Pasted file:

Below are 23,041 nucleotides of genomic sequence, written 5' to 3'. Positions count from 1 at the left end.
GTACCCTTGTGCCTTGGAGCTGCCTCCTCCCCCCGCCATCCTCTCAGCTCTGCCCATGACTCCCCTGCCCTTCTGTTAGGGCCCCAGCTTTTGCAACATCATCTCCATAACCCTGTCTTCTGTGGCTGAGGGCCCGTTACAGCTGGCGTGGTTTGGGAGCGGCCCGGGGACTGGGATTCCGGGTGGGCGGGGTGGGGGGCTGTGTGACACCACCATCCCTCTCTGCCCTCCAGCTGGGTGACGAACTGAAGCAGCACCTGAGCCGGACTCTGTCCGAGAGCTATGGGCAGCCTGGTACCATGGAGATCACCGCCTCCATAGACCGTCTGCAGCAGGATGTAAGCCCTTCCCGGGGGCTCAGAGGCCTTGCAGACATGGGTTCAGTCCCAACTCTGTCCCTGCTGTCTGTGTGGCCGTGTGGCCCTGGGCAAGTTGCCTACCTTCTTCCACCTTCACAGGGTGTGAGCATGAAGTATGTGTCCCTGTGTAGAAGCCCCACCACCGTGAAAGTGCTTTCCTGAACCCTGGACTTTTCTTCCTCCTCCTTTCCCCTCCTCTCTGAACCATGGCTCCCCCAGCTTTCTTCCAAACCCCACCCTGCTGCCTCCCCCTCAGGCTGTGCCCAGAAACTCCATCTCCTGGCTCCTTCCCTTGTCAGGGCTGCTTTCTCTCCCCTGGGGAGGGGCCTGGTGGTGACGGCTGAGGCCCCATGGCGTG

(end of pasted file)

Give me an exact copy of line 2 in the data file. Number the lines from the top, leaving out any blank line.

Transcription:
GTACCCTTGTGCCTTGGAGCTGCCTCCTCCCCCCGCCATCCTCTCAGCTCTGCCCATGACTCCCCTGCCCTTCTGTTAGGGCCCCAGCTTTTGCAACATCATCTCCATAACCCTGTCTTCTGTGGCTGAGGGCCCGTTACAGCTGGCGTGGTTTGGGAGCGGCCCGGGGACTGGGATTCCGGGTGGGCGGGGTGGGGGGCTGTGTGACACCACCATCCCTCTCTGCCCTCCAGCTGGGTGACGAACTGAAGCAGCACCTGAGCCGGACTCTGTCCGAGAGCTATGGGCAGCCTGGTACCATGGAGATCACCGCCTCCATAGACCGTCTGCAGCAGGATGTAAGCCCTTCCCGGGGGCTCAGAGGCCTTGCAGACATGGGTTCAGTCCCAACTCTGTCCCTGCTGTCTGTGTGGCCGTGTGGCCCTGGGCAAGTTGCCTACCTTCTTCCACCTTCACAGGGTGTGAGCATGAAGTATGTGTCCCTGTGTAGAAGCCCCACCACCGTGAAAGTGCTTTCCTGAACCCTGGACTTTTCTTCCTCCTCCTTTCCCCTCCTCTCTGAACCATGGCTCCCCCAGCTTTCTTCCAAACCCCACCCTGCTGCCTCCCCCTCAGGCTGTGCCCAGAAACTCCATCTCCTGGCTCCTTCCCTTGTCAGGGCTGCTTTCTCTCCCCTGGGGAGGGGCCTGGTGGTGACGGCTGAGGCCCCATGGCGTG